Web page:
As a US insurance and financial service provider, Nationwide wants to remind users that accidents can happen anywhere, even on “this page”. It’s a great way to turn an error message into a piece of marketing.

5. Amazon

Amazon is one of the largest e-commerce platforms around, and they know what they’re doing with their 404 page. They elevate the mood by showcasing the “dogs of Amazon” whilst making sure the product search bar is still present. They always offer users a path back to their services – even including a CTA button that redirects to their homepage.

6. Daily UI

This Daily UI 404 error page is simple and straightforward, but they’ve used the page as a space to showcase their design skills within their creative background.

7. Inspo Kit

This Halloween-themed 404 page design was created by Mei from dribble. Updating your page with seasonal elements is a great way to catch attention during holiday periods.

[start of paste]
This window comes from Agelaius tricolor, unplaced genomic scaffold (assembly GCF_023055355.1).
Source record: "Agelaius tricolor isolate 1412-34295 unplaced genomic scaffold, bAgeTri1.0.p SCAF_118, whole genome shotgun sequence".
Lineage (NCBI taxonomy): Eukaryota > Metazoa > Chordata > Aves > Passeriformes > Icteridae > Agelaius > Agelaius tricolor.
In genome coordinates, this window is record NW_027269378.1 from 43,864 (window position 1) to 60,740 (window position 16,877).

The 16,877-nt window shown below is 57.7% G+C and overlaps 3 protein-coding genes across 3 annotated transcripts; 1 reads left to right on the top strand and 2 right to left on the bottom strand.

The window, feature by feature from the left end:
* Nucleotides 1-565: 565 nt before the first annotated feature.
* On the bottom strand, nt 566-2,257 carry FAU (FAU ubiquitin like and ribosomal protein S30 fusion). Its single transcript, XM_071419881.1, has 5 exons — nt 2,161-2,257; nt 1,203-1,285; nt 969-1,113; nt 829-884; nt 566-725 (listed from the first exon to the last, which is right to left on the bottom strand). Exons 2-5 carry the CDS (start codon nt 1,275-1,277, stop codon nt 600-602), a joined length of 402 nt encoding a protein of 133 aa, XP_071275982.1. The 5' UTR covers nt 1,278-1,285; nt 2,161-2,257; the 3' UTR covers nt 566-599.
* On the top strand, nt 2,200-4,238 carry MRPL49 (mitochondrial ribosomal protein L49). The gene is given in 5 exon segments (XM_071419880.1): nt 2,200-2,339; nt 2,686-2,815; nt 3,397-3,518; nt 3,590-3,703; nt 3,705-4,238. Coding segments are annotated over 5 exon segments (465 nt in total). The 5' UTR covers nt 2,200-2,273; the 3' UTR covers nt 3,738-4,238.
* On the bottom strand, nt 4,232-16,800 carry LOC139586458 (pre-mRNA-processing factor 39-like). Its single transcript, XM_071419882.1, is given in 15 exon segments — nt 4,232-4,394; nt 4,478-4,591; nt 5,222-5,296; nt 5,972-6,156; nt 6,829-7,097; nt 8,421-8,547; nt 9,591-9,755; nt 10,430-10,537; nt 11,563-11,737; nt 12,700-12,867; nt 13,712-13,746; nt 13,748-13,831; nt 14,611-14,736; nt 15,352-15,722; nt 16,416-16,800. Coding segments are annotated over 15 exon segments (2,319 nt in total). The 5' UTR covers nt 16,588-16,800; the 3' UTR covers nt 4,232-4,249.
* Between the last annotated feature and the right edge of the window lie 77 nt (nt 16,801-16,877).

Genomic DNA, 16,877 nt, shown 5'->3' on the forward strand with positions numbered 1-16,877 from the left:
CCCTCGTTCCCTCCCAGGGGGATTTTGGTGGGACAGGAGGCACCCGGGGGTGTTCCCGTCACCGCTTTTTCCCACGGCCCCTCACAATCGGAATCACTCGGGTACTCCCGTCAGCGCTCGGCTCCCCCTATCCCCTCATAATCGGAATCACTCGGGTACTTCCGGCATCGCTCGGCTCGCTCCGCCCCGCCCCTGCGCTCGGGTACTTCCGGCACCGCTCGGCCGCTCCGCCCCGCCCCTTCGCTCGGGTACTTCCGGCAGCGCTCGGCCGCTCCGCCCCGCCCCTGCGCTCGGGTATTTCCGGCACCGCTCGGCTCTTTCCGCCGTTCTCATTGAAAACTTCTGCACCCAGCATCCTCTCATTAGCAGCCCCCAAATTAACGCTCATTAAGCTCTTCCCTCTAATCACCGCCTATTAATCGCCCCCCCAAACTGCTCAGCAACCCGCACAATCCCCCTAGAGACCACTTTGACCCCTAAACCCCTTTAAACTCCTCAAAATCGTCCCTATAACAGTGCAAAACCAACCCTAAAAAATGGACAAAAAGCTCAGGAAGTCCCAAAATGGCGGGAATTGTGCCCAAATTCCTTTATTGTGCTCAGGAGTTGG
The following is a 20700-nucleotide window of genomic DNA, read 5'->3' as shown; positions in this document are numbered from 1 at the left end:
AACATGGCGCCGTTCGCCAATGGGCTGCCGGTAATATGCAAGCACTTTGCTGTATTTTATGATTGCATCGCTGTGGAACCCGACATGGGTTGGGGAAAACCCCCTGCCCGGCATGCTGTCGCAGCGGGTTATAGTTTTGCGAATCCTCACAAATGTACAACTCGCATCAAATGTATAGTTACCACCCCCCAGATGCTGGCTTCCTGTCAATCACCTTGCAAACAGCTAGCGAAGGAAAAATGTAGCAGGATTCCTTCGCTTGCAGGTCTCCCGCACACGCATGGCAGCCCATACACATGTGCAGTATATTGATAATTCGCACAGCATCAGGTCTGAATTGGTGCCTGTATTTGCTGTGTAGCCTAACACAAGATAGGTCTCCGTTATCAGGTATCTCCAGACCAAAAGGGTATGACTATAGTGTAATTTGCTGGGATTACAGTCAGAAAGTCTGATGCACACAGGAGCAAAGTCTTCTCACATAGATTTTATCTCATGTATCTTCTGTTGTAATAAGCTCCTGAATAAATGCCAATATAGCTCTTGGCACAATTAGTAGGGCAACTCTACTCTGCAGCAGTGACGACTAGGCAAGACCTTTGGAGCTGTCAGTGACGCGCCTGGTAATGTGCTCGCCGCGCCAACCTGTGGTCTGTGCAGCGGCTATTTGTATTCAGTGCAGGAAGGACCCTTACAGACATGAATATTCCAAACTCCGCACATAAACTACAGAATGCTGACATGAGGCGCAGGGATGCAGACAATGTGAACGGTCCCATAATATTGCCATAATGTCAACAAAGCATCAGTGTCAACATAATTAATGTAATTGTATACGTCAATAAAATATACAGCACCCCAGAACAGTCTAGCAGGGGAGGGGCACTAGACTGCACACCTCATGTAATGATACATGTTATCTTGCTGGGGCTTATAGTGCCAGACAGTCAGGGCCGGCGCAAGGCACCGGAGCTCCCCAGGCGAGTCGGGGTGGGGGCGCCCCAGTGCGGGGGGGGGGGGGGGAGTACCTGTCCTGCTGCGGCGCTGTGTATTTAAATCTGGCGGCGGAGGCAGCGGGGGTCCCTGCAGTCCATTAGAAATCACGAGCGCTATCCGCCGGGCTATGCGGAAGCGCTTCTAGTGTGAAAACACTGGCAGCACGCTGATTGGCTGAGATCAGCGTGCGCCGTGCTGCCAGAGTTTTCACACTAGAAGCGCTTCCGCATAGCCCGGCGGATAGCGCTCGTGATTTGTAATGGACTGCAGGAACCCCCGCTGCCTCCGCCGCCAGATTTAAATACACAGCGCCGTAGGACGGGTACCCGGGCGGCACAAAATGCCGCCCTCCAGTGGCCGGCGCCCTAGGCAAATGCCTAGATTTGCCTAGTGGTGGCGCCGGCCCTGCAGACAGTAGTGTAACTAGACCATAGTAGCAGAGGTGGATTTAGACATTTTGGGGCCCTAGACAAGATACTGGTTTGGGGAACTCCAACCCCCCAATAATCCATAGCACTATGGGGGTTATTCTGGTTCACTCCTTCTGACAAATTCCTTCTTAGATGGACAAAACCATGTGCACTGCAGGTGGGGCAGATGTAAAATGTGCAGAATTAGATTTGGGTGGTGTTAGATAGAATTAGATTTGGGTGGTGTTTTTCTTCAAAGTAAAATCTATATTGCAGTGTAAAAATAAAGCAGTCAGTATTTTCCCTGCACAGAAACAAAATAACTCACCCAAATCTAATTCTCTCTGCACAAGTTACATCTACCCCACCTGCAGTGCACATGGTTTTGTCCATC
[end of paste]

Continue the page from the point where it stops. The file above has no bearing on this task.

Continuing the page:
8. eBay

eBay is a multinational e-commerce corporation – an online marketplace for consumers and businesses alike. Customer service is their top priority, and the hero image they use is warm and, funny to reflect this.

9. Adobe

With its striking 404 error page design, Adobe justifies its claim that “Creativity is in our DNA.”

10. Netflix

Netflix creatively uses its own intellectual property to create a 404 page that resonates with its audience. No spoilers, but if you’re a fan of Stranger Things you’ll understand just how far you’ve strayed to get to this error page.

Key Takeaways

There are many, many different ways you can customise your 404 page. Try out the methods mentioned above, and see what fits your preference. But remember, if you can’t find what you’re looking for, you can always talk to the team at Spark.